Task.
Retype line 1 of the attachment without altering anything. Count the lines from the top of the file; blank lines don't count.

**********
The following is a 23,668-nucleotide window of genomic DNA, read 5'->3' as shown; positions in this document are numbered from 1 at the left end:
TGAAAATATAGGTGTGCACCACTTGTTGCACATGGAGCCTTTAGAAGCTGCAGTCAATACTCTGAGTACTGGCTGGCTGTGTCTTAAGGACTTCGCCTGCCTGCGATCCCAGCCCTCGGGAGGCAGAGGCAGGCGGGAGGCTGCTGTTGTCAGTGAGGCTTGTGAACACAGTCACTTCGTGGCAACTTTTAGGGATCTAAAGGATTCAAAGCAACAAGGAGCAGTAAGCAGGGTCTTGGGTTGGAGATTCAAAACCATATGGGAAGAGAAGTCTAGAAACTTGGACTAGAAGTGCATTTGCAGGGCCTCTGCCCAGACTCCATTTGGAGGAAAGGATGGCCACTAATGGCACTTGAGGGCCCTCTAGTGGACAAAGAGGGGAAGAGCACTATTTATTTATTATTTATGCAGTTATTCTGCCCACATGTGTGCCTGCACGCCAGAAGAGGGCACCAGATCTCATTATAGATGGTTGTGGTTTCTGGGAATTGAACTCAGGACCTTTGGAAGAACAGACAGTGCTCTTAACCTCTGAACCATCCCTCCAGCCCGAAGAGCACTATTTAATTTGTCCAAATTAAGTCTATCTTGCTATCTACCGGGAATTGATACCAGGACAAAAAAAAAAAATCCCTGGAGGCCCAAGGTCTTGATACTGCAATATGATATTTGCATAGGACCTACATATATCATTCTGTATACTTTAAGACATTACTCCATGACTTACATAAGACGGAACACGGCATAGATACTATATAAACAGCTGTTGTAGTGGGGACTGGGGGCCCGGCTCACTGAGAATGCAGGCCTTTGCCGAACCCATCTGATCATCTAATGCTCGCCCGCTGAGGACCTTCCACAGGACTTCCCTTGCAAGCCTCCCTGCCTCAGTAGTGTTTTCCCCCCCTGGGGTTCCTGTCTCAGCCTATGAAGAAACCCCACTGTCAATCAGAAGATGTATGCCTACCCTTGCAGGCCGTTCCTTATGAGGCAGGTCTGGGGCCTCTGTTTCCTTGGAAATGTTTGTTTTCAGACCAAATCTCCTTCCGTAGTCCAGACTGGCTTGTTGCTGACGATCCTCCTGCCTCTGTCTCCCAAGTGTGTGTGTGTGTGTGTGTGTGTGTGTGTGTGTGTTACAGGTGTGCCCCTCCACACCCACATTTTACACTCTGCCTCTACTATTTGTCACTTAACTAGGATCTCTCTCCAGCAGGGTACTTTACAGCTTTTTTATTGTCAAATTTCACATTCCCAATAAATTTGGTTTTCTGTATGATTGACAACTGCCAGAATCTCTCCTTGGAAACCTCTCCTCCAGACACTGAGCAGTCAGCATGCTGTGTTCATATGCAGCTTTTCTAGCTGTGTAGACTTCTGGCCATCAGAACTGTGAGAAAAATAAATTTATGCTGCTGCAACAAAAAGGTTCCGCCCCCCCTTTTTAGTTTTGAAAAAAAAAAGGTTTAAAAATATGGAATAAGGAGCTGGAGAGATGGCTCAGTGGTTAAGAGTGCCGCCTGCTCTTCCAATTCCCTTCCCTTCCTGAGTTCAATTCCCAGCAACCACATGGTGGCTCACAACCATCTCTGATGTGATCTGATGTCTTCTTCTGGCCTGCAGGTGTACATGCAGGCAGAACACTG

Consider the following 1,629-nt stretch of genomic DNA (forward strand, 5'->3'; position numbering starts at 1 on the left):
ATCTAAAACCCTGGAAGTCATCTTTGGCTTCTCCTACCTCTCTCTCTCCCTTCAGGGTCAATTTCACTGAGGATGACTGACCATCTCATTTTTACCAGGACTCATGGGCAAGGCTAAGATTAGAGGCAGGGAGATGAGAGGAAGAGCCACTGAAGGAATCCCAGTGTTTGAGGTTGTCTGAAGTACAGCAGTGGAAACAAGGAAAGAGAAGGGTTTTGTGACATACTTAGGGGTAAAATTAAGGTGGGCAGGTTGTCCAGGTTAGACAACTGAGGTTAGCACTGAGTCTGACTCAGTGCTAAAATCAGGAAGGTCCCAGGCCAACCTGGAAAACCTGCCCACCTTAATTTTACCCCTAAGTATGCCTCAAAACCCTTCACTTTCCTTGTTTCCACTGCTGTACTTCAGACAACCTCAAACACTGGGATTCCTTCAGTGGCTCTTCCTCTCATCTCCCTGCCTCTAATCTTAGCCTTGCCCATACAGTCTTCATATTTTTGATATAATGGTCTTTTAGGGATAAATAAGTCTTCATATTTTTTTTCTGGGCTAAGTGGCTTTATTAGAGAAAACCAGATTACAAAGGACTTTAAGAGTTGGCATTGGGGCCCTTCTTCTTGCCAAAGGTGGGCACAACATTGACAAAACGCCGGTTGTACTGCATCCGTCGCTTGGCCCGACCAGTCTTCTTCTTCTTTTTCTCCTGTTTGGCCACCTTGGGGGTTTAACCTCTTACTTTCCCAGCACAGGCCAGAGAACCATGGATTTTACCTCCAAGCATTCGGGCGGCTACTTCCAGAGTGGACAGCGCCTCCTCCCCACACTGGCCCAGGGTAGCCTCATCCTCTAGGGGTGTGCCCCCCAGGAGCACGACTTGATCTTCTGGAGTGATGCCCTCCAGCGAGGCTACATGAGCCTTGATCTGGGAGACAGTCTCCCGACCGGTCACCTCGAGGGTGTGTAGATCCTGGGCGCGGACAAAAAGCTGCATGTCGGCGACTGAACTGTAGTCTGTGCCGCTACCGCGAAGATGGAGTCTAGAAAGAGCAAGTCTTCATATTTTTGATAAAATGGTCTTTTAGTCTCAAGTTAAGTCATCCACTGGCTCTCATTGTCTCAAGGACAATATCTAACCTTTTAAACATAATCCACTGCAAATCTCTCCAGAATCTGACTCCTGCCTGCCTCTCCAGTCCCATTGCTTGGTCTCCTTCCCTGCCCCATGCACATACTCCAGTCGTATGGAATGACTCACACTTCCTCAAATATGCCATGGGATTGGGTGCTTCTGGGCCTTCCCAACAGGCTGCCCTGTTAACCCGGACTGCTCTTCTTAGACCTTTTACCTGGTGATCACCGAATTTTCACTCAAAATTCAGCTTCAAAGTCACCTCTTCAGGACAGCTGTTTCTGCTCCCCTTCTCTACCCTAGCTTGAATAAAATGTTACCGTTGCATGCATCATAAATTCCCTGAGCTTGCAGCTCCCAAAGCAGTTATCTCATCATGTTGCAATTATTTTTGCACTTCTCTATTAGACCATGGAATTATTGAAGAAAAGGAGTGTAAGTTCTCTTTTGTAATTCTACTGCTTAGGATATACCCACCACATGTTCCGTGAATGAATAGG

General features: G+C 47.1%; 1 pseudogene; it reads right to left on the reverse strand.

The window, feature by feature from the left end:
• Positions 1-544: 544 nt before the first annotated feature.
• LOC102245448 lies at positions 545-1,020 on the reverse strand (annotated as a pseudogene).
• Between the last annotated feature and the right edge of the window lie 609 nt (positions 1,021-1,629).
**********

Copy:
The following is a 23,668-nucleotide window of genomic DNA, read 5'->3' as shown; positions in this document are numbered from 1 at the left end: